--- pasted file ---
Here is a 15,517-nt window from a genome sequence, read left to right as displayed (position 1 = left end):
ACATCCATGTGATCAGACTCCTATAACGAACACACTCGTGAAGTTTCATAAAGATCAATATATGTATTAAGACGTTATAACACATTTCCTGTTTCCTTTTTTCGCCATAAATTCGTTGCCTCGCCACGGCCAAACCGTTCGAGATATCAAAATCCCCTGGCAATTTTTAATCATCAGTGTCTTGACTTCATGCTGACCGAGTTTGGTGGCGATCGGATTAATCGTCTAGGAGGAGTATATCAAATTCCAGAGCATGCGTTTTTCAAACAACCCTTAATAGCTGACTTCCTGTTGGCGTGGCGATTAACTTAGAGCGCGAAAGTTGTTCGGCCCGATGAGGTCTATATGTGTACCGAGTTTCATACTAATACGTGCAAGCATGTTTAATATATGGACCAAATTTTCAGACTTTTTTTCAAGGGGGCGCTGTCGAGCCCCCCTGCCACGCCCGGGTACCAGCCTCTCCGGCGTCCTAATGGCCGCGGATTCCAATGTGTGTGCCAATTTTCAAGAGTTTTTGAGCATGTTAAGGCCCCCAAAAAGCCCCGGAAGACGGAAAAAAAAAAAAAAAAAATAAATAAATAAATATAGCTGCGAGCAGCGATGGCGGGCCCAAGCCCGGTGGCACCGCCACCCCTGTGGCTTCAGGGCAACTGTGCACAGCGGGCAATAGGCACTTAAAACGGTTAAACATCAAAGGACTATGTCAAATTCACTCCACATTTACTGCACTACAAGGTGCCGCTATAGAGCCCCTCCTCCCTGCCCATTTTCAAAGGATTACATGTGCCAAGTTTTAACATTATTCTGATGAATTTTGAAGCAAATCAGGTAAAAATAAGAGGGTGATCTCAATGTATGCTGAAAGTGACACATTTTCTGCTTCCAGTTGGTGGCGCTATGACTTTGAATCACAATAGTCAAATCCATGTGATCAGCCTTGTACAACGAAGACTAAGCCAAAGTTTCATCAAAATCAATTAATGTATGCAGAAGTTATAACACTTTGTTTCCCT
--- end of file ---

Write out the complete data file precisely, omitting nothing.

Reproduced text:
Here is a 15,517-nt window from a genome sequence, read left to right as displayed (position 1 = left end):
ACATCCATGTGATCAGACTCCTATAACGAACACACTCGTGAAGTTTCATAAAGATCAATATATGTATTAAGACGTTATAACACATTTCCTGTTTCCTTTTTTCGCCATAAATTCGTTGCCTCGCCACGGCCAAACCGTTCGAGATATCAAAATCCCCTGGCAATTTTTAATCATCAGTGTCTTGACTTCATGCTGACCGAGTTTGGTGGCGATCGGATTAATCGTCTAGGAGGAGTATATCAAATTCCAGAGCATGCGTTTTTCAAACAACCCTTAATAGCTGACTTCCTGTTGGCGTGGCGATTAACTTAGAGCGCGAAAGTTGTTCGGCCCGATGAGGTCTATATGTGTACCGAGTTTCATACTAATACGTGCAAGCATGTTTAATATATGGACCAAATTTTCAGACTTTTTTTCAAGGGGGCGCTGTCGAGCCCCCCTGCCACGCCCGGGTACCAGCCTCTCCGGCGTCCTAATGGCCGCGGATTCCAATGTGTGTGCCAATTTTCAAGAGTTTTTGAGCATGTTAAGGCCCCCAAAAAGCCCCGGAAGACGGAAAAAAAAAAAAAAAAAATAAATAAATAAATATAGCTGCGAGCAGCGATGGCGGGCCCAAGCCCGGTGGCACCGCCACCCCTGTGGCTTCAGGGCAACTGTGCACAGCGGGCAATAGGCACTTAAAACGGTTAAACATCAAAGGACTATGTCAAATTCACTCCACATTTACTGCACTACAAGGTGCCGCTATAGAGCCCCTCCTCCCTGCCCATTTTCAAAGGATTACATGTGCCAAGTTTTAACATTATTCTGATGAATTTTGAAGCAAATCAGGTAAAAATAAGAGGGTGATCTCAATGTATGCTGAAAGTGACACATTTTCTGCTTCCAGTTGGTGGCGCTATGACTTTGAATCACAATAGTCAAATCCATGTGATCAGCCTTGTACAACGAAGACTAAGCCAAAGTTTCATCAAAATCAATTAATGTATGCAGAAGTTATAACACTTTGTTTCCCT